Roy Nachum is a New York-based contemporary artist. He experiments with human perception through paintings, sculptures and installations. The contemporary artist sees his work as an “eye opener”, a vehicle to allow viewers to confront their own existential apprehension. His work takes form through a series of unstructured experiments, Nachum analyzes the endless possibilities of a material or method to introduce an additional dimension to the work
Roy Nachum’s brain is always buzzing—at once both the raison d’être and an occupational hazard of his profession. “Everything can become a work of art,” says the Israeli-born contemporary artist, who is perhaps best known for creating the cover art for Rihanna’s 2015 album Anti.
The 3,000-square-foot home the contemporary artist shares with his wife, Maia and their son in downtown New York City is a 19th-century building in trendy NoLIta that hadn’t been touched since the 1970s, and a studio down the street.
No strangers to large-scale architectural projects—the couple oversees the development of commercial properties like the L.A. nightclub 1Oak and Southern Hospitality, Justin Timberlake’s restaurant in New York, through their multidisciplinary design firm the Mercer Project—they embarked on a gut renovation of the building, demolishing walls and reconstructing rooms that are “seamlessly connected, creating a feeling of infinite movement,” Maia says.
Once the new layout was established, the Nachums juxtaposed light and dark, rough-hewn and sleek elements for the kind of visceral textural contrast often found in the contemporary artist’s work. “We wanted people to experience the materials and their application,” Roy says. “You see it on the walls in how the cement is applied, in the 16-inch–wide wood floor planks, and in the glass-and-steel arched doors with linen curtains.”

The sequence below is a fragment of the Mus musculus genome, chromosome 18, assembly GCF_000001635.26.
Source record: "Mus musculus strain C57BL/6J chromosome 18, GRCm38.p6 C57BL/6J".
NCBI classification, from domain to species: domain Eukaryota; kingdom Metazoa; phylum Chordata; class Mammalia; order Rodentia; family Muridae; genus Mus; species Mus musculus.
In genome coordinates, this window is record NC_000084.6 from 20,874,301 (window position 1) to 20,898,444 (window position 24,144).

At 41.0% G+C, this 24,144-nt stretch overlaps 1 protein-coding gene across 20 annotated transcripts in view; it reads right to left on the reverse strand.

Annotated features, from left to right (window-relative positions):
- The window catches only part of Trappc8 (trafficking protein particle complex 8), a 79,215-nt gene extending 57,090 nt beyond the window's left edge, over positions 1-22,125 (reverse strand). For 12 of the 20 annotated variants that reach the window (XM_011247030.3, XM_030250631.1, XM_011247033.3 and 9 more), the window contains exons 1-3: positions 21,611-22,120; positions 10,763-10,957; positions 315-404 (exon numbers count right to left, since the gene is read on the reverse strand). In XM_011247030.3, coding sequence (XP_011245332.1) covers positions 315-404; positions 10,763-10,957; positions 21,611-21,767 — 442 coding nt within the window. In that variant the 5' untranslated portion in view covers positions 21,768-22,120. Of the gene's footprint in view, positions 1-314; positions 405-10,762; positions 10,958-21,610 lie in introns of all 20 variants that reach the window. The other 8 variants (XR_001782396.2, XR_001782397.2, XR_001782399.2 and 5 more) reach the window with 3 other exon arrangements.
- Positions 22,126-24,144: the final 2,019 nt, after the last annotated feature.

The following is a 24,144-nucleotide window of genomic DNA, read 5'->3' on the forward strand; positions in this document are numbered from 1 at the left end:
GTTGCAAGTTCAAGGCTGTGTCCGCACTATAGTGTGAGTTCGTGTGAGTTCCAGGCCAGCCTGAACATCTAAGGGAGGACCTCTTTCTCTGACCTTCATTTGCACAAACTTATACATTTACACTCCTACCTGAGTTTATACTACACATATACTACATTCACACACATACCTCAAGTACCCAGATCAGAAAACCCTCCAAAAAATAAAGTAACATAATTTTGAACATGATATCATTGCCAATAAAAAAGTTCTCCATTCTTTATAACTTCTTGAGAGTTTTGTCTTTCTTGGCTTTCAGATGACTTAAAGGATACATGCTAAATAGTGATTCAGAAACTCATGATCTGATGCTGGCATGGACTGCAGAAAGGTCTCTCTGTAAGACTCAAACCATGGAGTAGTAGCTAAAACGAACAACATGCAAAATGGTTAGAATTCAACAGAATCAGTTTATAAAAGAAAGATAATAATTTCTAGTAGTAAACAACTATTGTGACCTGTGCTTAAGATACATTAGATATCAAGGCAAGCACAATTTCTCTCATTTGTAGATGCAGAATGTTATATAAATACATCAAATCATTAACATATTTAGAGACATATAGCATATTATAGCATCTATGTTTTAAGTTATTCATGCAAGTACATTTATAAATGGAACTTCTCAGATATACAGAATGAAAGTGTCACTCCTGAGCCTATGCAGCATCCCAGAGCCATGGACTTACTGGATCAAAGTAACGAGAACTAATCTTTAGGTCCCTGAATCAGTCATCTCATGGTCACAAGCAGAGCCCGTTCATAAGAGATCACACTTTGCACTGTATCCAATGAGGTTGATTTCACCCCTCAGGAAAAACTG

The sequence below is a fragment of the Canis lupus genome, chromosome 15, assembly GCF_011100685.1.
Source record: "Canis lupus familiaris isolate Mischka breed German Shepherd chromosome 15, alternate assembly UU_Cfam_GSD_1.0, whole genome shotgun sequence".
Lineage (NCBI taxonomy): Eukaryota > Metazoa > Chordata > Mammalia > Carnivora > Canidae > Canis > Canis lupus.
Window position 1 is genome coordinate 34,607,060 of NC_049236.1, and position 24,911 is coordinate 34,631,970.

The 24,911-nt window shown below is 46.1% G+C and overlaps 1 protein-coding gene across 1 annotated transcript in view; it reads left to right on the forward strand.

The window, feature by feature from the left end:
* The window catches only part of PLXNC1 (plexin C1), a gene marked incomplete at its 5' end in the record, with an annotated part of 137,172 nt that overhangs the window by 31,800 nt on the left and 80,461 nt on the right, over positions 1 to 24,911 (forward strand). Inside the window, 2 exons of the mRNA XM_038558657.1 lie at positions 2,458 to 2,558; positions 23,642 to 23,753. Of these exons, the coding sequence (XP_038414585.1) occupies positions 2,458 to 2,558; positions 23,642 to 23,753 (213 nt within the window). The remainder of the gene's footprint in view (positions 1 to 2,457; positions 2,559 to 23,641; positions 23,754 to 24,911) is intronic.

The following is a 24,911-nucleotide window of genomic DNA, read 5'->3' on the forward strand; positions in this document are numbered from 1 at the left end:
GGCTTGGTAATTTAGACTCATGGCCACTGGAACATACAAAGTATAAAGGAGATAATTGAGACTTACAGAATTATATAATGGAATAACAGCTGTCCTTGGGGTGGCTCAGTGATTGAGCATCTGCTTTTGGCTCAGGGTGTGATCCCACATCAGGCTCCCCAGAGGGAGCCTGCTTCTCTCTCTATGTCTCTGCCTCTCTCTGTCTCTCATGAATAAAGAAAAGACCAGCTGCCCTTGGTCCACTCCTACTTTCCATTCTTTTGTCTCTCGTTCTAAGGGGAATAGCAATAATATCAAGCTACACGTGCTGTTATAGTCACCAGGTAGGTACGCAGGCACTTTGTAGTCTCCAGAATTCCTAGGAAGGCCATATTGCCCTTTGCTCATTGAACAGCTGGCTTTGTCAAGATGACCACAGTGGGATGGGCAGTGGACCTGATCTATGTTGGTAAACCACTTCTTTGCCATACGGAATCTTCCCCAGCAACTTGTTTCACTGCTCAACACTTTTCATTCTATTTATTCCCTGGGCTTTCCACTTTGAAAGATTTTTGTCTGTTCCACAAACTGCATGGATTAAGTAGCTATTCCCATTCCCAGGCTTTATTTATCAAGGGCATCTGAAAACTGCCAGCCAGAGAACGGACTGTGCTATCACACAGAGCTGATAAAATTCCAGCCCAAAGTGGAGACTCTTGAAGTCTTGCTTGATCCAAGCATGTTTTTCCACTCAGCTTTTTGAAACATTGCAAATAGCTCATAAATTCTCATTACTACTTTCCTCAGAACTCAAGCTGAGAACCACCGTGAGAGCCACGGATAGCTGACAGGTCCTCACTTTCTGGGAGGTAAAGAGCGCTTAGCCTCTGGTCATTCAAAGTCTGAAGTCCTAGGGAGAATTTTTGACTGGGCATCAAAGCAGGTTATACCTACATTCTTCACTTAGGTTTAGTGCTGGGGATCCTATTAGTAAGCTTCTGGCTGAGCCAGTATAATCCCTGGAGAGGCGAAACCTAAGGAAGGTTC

In the kitchen, lustrous white cabinetry offsets concrete accents and a marble-topped Shou sugi ban island, while exposed brick walls uncovered during the demolition in the living room play off polished Italian marble floors, a nod to time the couple spent in the country between shows in Japan and New York. “We found a way to reference the effects of experiences, memories, and cultural inspirations that we’ve encountered,” says Roy.
The couple took a minimalist approach to the interior design, opting for a monochromatic palette and singular pieces—many of which were designed by Mercer Project artists—with sculptural forms. Stark white walls provide a clean backdrop for an artwork by Wayde Guyton, Picasso, Christo, and Paolo Pelosini, as well as a rotating collection of the contemporary artist’s pieces and items picked up during their travels.
The gold crowns referenced on Rihanna’s album also make appearances throughout the house, in painting and sculpture. “Our home is very symbolic of our style,” says Maia. “To do what you love and to do it for yourself is quite special.”
Stay with us to learn more about contemporary design for your luxury home!